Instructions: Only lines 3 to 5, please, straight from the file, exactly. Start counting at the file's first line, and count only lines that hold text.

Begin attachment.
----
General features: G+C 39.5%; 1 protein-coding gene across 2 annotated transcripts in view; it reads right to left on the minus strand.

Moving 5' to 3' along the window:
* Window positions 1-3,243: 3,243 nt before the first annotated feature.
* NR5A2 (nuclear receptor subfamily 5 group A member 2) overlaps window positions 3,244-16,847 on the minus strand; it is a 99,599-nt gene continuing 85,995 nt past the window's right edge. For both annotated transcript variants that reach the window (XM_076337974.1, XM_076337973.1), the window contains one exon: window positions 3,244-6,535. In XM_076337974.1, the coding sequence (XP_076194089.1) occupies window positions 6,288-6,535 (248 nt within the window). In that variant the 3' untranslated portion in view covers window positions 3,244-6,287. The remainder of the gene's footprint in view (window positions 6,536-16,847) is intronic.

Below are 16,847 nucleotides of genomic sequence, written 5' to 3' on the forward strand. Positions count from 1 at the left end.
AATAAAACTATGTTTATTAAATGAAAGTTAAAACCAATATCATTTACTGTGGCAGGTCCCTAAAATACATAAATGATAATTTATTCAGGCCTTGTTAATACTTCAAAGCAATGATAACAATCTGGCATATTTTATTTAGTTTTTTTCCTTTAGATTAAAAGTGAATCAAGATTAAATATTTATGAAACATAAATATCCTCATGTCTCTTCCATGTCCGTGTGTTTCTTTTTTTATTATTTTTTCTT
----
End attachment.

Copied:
* Window positions 1-3,243: 3,243 nt before the first annotated feature.
* NR5A2 (nuclear receptor subfamily 5 group A member 2) overlaps window positions 3,244-16,847 on the minus strand; it is a 99,599-nt gene continuing 85,995 nt past the window's right edge. For both annotated transcript variants that reach the window (XM_076337974.1, XM_076337973.1), the window contains one exon: window positions 3,244-6,535. In XM_076337974.1, the coding sequence (XP_076194089.1) occupies window positions 6,288-6,535 (248 nt within the window). In that variant the 3' untranslated portion in view covers window positions 3,244-6,287. The remainder of the gene's footprint in view (window positions 6,536-16,847) is intronic.

Below are 16,847 nucleotides of genomic sequence, written 5' to 3' on the forward strand. Positions count from 1 at the left end.